Page images
PDF
EPUB
[ocr errors]
[ocr errors]

brother had been denied necessaries, for his sake, to perfect his education forsooth, for which he was to pay us such interest: I thought what the interest would come to;" with much more of the same kind; but I have, I believe, satisfied you with this taste.

My father, therefore, began now to return remonstrances, instead of money, to my demands, which brought my affairs perhaps a little sooner to a crisis; but had he remitted me his whole income, you will imagine it could have sufficed a very short time to support one who kept pace with the expences of Sir George Gresham.

It is more than possible, that the distress I was now in for

money, and the impracticability of going on in this manner, might have restored me at once to my senses and to my studies, had I opened my eyes, before I became involved in debts, from which I saw no hopes of ever extricating myself. This was indeed the great art of Sir George, and by which he accomplished the ruin of many, whom he afterwards laughed at as fools and coxcombs, for vying, as he called it, with a man of his fortune. To bring this about, he would now and then advance a little money himself, in order to support the credit of the unfortunate youth with other people; till, by means of that very credit, he was irretrievably undone.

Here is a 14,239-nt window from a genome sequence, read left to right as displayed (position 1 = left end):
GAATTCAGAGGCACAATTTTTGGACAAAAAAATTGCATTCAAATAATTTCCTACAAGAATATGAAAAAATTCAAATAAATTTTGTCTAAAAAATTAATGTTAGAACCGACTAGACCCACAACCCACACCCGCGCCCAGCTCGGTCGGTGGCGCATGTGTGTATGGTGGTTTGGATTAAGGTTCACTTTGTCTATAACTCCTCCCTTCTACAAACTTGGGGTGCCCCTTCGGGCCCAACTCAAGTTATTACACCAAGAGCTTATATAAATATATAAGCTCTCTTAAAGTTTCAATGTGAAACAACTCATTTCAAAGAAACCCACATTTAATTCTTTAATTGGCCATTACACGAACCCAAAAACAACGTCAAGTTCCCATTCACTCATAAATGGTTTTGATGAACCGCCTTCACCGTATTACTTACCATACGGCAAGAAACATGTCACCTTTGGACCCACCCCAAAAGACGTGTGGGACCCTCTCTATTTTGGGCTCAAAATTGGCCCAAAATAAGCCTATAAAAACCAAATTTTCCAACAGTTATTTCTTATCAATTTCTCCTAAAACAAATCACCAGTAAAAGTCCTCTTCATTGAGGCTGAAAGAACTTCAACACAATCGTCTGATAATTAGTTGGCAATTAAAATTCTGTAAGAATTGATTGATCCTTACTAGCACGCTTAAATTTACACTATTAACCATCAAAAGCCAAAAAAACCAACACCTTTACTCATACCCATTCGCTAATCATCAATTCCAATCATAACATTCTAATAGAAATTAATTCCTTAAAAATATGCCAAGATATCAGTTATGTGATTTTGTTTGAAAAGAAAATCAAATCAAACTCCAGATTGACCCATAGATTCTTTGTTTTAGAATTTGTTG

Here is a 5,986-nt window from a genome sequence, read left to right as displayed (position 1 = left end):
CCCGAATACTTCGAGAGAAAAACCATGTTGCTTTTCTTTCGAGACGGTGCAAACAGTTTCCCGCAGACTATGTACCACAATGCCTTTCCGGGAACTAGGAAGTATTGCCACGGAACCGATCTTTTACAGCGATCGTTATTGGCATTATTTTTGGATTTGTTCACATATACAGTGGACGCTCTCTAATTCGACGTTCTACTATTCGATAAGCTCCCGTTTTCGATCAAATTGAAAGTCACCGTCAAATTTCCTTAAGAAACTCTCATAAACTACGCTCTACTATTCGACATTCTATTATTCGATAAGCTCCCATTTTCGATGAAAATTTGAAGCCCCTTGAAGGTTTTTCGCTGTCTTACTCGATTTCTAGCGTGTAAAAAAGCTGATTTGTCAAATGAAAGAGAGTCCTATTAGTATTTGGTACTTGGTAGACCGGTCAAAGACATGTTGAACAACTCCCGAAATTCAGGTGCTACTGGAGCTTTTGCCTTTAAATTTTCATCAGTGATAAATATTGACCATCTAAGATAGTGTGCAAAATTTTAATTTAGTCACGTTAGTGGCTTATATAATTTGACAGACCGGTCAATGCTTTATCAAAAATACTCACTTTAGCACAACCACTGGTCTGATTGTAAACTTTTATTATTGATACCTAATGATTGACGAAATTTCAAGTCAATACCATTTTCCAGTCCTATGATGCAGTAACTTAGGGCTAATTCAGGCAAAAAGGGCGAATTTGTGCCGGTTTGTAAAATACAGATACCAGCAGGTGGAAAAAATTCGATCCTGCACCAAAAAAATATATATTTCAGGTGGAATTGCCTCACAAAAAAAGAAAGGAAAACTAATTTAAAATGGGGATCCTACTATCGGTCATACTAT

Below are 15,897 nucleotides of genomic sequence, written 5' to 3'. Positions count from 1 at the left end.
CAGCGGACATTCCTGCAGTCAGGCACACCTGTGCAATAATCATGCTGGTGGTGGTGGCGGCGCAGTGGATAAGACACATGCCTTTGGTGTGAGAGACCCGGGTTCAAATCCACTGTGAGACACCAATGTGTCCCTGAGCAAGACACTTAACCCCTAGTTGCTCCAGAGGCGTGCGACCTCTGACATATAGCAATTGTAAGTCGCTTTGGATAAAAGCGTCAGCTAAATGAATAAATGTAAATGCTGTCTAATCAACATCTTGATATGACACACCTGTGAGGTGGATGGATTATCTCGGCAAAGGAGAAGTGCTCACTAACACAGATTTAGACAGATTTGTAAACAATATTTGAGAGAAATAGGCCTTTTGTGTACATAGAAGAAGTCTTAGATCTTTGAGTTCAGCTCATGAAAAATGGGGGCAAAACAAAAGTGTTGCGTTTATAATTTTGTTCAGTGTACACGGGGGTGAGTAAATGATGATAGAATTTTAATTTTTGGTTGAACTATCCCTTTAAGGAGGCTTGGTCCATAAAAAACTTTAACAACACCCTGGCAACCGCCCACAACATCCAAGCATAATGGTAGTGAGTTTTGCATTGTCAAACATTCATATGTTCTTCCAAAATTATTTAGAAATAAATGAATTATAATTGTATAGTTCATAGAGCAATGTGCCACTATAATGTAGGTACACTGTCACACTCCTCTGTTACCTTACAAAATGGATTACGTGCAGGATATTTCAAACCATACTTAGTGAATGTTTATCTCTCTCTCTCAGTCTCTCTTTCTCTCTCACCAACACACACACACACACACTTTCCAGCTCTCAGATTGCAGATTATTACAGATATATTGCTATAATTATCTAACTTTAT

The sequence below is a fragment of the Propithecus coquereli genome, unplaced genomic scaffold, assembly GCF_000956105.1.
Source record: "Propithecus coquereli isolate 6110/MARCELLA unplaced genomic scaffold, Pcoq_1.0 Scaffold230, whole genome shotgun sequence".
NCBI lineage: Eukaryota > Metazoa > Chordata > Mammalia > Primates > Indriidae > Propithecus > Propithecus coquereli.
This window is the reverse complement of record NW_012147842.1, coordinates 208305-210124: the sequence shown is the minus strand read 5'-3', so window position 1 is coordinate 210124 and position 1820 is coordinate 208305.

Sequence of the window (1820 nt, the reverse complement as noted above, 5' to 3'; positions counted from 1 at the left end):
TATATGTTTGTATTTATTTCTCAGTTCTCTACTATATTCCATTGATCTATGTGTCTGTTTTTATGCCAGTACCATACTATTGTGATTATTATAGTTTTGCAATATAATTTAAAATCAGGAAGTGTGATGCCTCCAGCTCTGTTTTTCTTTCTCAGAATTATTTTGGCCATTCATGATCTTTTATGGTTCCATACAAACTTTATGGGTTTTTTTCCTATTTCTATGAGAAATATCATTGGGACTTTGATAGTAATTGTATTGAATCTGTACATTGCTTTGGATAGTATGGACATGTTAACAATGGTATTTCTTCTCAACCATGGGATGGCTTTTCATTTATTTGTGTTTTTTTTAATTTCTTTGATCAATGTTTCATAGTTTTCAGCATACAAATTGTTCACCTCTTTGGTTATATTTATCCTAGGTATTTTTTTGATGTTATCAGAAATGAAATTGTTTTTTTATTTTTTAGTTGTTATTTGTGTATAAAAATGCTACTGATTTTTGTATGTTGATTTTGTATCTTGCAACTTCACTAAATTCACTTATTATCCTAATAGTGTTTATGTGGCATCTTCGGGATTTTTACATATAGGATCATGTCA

My mind being, by these means, grown as desperate as my fortune, there was scarce a wickedness which I did not meditate , in order for my relief. Self-murder itself became the subject of my serious deliberation; and I had certainly resolved on it, had not a more shameful, though perhaps less sinful thought expelled it from ny head. I protest, so many years have not washed away the shame of this fact, and I shall blush while I relate it. I had a chum, a very prudent, frugal young lad, who, though he had no very large allowance, had by his parsimony heaped up upwards of forty guineas *), which I knew he kept in hi escritore. I took

[ocr errors]

*) In Ansehung der Englisohen Münzen bemerken wir hier im Allgemeinen folgendes: es giebt in England vier Hauptarten von Silbermiin zen: die Krone, welche 5 Schillingc enthält, die halbe Krone, den Sohilling und den halben Schilling. Der Schilling beträgt etwa acht Groschen Sächsisch. Zwanzig Schillinge machen ein Pfund (pound), welches eine Englische

therefore an opportunity of purloining his key from his breeches pocket while he was asleep, and thus made myself master of all his riches. After which I again conveyed his key into his pocket, and counterfeiting sleep, though I never once closed my eyes, lay in bed lill after he arose and went to prayers, an exercise to which I had long been unaccustomed.

Timorous thieves, by extreme caution, often subject them. selves to discoveries, which those of a bolder kind escape. Thus it happened to me; for had I boldly broke open his escritore, I had, perhaps, escaped even his suspicion, but as it was plain that the person who robbed him bad possessed himself of his key, he had so doubt, when he first missed his